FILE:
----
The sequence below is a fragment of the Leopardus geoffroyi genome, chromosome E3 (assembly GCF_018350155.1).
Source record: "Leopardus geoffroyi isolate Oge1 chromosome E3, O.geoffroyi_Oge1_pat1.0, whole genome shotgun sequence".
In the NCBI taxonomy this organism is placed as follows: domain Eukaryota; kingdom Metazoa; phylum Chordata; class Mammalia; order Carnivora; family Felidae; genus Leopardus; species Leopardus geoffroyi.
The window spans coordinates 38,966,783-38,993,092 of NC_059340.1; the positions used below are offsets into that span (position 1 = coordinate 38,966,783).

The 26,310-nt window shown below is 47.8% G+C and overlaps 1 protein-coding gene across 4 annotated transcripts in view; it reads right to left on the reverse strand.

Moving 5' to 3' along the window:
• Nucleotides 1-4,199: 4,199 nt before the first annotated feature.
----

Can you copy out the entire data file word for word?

The sequence below is a fragment of the Leopardus geoffroyi genome, chromosome E3 (assembly GCF_018350155.1).
Source record: "Leopardus geoffroyi isolate Oge1 chromosome E3, O.geoffroyi_Oge1_pat1.0, whole genome shotgun sequence".
In the NCBI taxonomy this organism is placed as follows: domain Eukaryota; kingdom Metazoa; phylum Chordata; class Mammalia; order Carnivora; family Felidae; genus Leopardus; species Leopardus geoffroyi.
The window spans coordinates 38,966,783-38,993,092 of NC_059340.1; the positions used below are offsets into that span (position 1 = coordinate 38,966,783).

The 26,310-nt window shown below is 47.8% G+C and overlaps 1 protein-coding gene across 4 annotated transcripts in view; it reads right to left on the reverse strand.

Moving 5' to 3' along the window:
• Nucleotides 1-4,199: 4,199 nt before the first annotated feature.